The only downside is that it doesn't track your steps automatically if you don't have your phone in your pocket.

The only downside is that it doesn’t track your steps automatically if you don’t have your phone in your pocket.

The other day, I was browsing through our version of a dollar store looking for a pedometer I had seen there last year. Unfortunately they were out, but it’s not a huge deal as I looked on the Google Play Store for a pedometer app, and found out that Google had its own called Google Fit. I installed the app and used it out of curiosity, and it’s perfect for what I need. It tracks your steps, it lets you log activity and weight, and it has nifty charts to show you what you accomplished. All without being too complex or adding features I never use anyway. There are little encouraging messages to help you meet your goal (“You’re almost there, just a little more to go”) and when you meet it, you get a congratulatory message with a cute animation. Unlike the FitBit it doesn’t seem to encourage you to do more, which in my case is good to combat my unhealthy obsession tendencies. It seems to set certain values automatically and I can’t ascertain their validity, but I suppose that’s why it’s always a good thing to use these tools as guidelines rather than hard facts, yes?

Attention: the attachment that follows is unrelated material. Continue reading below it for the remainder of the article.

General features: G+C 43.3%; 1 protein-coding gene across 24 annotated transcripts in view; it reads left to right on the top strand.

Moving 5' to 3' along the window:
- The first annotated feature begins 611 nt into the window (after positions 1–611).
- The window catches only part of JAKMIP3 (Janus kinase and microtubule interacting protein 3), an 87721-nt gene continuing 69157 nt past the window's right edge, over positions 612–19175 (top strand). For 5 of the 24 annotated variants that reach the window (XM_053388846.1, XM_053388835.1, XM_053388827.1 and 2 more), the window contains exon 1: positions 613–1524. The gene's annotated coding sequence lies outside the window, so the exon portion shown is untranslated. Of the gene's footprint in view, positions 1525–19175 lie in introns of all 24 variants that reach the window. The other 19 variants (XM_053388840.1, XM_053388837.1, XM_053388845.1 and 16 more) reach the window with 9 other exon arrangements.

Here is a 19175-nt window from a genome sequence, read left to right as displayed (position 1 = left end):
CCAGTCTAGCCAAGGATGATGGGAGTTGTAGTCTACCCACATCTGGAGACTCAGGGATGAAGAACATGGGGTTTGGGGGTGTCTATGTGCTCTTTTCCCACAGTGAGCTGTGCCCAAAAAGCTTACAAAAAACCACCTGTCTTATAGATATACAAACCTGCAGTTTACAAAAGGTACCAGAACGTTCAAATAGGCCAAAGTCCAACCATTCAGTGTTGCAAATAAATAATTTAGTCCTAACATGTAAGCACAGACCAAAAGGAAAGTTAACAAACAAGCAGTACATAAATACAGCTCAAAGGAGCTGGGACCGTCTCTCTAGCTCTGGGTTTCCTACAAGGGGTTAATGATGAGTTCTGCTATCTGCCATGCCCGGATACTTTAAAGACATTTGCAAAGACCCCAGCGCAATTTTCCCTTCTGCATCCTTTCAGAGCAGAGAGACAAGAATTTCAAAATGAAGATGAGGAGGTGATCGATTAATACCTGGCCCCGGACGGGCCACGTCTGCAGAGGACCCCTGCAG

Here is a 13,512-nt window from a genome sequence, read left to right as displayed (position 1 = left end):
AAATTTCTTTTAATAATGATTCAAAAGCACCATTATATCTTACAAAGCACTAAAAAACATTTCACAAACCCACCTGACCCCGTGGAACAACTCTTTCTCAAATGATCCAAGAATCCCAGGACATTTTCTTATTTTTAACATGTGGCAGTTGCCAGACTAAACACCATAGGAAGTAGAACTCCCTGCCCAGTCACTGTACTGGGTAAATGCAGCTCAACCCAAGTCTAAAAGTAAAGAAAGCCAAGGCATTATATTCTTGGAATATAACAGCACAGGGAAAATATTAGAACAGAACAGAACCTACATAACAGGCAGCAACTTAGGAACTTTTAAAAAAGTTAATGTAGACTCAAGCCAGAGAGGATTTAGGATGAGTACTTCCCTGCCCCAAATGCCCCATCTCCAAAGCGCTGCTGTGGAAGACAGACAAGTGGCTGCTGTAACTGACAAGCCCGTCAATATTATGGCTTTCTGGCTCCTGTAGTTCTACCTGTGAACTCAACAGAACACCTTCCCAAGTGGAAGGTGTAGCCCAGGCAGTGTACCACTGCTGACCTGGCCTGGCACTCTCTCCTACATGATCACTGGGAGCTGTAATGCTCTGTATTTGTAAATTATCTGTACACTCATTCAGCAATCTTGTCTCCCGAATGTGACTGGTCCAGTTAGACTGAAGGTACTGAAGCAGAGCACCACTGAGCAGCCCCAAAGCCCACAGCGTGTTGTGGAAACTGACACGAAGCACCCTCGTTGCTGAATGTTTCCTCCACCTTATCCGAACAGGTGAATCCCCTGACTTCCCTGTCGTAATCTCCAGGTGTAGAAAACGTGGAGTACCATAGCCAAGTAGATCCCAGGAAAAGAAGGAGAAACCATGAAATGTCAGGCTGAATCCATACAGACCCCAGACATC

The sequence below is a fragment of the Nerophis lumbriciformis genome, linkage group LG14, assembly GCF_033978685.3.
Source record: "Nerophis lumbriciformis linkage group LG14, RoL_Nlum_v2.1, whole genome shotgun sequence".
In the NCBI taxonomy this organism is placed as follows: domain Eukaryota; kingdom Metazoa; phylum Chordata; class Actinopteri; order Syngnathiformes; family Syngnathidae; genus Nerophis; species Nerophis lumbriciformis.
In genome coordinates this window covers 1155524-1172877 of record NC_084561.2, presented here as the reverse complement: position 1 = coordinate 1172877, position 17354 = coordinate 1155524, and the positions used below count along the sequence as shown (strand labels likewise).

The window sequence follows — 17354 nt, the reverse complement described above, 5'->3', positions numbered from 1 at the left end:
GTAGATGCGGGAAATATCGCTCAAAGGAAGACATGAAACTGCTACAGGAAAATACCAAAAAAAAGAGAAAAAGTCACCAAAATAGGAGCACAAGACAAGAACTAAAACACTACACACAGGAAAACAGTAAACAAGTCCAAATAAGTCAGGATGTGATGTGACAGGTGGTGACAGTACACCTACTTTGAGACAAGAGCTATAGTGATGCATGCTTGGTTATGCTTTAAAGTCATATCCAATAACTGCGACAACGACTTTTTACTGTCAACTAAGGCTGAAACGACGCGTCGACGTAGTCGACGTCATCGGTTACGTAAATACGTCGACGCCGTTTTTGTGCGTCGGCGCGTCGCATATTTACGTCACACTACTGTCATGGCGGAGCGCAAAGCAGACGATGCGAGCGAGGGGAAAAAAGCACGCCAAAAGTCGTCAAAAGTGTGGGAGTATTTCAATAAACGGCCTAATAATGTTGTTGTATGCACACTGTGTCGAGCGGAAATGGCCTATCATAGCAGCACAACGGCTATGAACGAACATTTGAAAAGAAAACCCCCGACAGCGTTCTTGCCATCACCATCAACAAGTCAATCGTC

I used to be an active member of MyFitnessPal, and I do still log in sometimes to update my weight or activity just out of curiosity, but I became so obsessed with counting everything I burned out hardcore. My mental conditions make even doing simple chores hard, and unfortunately MFP was not a good combination with that. It works wonderfully for other people, as I’ve found many success stories there. I do warn ahead about the community however; there are many great people present, but also many opinions on health and biological functions that are spread without scientific basis (which can be incredibly frustrating and misleading). If you’re like me and get caught up in listening to what other people say is healthy, I recommend you stay away from their forums and just focus on blogging about your progress instead! Consult a doctor or dietitian if you’re ever unsure, and get a second opinion if you don’t feel 100% confident with what they say.